Nari Ward: Ralph was always interested in what I was doing in the studio, so it wasn’t a conventional set design relationship but a bridging of the studio in dialogue with his ideas. With the pallet wall [Geography Pallets, (2000/24)], for instance, Ralph was talking about temples and the conveyance of ideas and devotion and I was at that time thinking about the port as a non-space of exchange and of marked merchandise moving through. He was willing to engage with those ideas and then figure out how we can bring the reverential and the devotional back into it. It actually happened in a particularly great way because when we got it up on the wall, the sugar and plexiglass combination basically created a stained-glass window. Throughout there were moments like that, where Ralph knew what he wanted, but he needed to have it translated through me and my vision.

Freedom, this way: the symbols on the copper-sheathed bricks in Ground (In Progress) (2015) echo the coded directional signs on quilts used on the Underground Railroad to indicate the next stop on the slaves’ escape route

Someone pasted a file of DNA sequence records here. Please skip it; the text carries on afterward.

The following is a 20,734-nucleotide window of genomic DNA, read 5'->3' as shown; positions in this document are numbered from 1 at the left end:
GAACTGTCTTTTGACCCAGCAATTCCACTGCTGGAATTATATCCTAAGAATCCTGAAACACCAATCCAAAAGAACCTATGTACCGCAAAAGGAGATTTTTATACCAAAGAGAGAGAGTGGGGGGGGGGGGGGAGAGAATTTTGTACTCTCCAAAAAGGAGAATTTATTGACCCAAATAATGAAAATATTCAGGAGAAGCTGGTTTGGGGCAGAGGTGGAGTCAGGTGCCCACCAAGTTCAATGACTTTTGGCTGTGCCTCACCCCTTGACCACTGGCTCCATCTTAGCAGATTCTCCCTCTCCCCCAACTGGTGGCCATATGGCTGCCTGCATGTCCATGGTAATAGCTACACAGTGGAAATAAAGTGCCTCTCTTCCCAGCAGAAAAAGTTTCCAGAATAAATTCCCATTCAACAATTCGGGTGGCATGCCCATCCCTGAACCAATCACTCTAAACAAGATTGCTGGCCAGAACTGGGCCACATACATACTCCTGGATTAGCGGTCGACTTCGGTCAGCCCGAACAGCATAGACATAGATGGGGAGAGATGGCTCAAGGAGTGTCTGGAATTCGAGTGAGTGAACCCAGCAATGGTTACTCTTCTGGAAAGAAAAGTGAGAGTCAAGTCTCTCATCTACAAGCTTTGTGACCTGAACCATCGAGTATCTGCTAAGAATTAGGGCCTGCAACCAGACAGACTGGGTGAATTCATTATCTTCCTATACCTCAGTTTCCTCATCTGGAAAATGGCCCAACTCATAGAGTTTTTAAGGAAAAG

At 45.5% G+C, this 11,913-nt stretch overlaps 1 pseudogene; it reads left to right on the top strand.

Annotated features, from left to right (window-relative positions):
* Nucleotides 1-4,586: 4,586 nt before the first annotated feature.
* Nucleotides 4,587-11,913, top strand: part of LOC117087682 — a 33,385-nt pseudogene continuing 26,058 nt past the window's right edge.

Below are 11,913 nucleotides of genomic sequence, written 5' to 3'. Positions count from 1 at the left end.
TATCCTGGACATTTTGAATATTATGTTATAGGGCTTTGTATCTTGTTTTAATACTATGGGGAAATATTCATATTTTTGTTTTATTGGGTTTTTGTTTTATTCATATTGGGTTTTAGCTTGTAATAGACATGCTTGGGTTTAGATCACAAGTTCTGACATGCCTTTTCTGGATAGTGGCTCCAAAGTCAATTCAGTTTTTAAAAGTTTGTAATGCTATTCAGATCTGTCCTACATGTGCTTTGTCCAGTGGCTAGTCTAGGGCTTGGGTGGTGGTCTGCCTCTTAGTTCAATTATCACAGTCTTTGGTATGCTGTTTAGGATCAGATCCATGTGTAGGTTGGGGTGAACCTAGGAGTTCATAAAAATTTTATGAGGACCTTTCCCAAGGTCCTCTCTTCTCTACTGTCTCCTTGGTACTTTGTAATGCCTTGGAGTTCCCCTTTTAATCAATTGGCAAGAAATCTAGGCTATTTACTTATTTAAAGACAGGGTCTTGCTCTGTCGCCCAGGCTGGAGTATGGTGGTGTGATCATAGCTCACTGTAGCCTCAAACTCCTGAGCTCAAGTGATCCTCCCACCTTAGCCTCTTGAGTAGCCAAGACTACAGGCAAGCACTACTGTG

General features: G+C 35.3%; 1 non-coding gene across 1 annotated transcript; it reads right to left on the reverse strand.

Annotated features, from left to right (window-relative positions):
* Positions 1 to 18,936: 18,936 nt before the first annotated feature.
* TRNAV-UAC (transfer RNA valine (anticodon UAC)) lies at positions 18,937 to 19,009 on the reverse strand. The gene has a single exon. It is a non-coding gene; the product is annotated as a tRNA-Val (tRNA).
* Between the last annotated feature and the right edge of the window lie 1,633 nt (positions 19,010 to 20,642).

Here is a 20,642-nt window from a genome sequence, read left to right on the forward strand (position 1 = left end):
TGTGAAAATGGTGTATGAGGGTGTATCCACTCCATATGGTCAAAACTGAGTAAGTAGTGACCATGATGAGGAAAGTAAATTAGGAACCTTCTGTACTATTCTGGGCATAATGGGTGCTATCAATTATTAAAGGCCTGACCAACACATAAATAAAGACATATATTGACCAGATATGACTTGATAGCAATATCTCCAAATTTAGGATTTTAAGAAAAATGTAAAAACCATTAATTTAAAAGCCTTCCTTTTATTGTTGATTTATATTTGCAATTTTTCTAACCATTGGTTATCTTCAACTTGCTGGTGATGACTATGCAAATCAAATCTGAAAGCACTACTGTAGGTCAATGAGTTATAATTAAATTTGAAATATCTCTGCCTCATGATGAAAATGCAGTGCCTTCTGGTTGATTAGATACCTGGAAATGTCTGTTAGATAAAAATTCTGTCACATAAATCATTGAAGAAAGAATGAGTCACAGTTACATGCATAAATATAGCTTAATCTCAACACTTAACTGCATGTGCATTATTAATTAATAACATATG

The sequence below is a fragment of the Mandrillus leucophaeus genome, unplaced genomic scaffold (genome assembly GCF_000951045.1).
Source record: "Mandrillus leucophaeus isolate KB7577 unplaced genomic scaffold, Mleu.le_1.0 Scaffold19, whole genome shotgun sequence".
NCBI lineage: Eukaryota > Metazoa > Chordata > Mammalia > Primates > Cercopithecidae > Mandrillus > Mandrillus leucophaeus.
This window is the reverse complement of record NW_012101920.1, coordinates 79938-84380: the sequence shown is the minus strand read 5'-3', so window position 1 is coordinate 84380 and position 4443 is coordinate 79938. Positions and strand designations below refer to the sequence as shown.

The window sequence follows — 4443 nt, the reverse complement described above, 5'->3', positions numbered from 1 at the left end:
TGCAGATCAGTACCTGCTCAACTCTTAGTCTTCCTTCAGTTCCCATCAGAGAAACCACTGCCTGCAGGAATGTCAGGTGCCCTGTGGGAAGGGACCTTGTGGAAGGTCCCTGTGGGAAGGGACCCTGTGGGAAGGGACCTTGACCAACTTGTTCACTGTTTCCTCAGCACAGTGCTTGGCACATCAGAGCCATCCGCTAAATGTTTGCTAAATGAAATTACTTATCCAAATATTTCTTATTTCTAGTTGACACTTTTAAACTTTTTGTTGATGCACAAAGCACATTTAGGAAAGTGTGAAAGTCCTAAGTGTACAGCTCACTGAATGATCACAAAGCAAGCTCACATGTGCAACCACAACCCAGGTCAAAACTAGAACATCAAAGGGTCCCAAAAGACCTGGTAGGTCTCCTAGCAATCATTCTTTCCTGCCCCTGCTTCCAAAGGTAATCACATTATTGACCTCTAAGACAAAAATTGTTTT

Beyond your work with Ralph, you have also made your own performances and worked with others, most recently using dancers to activate your copper-brick floor pieces—so this live element is still central to your work.

From the very beginning my desire to become an artist was about trying to engage with two materials: the material of space and the material of time. In terms of material space, the strategy was that I would find this functional or discarded object and then get enough of it so it could take on space and create another kind of overall presence for the viewer’s body to occupy. Then for the idea of time, it was about history. I would find things that in the past had a kind of marker of time inherent in them. The attraction was that they had gone through a process that triggered some kind of unforeseen history in terms of their logic of time. So I was always thinking about how to bring this two-way conversation into a space.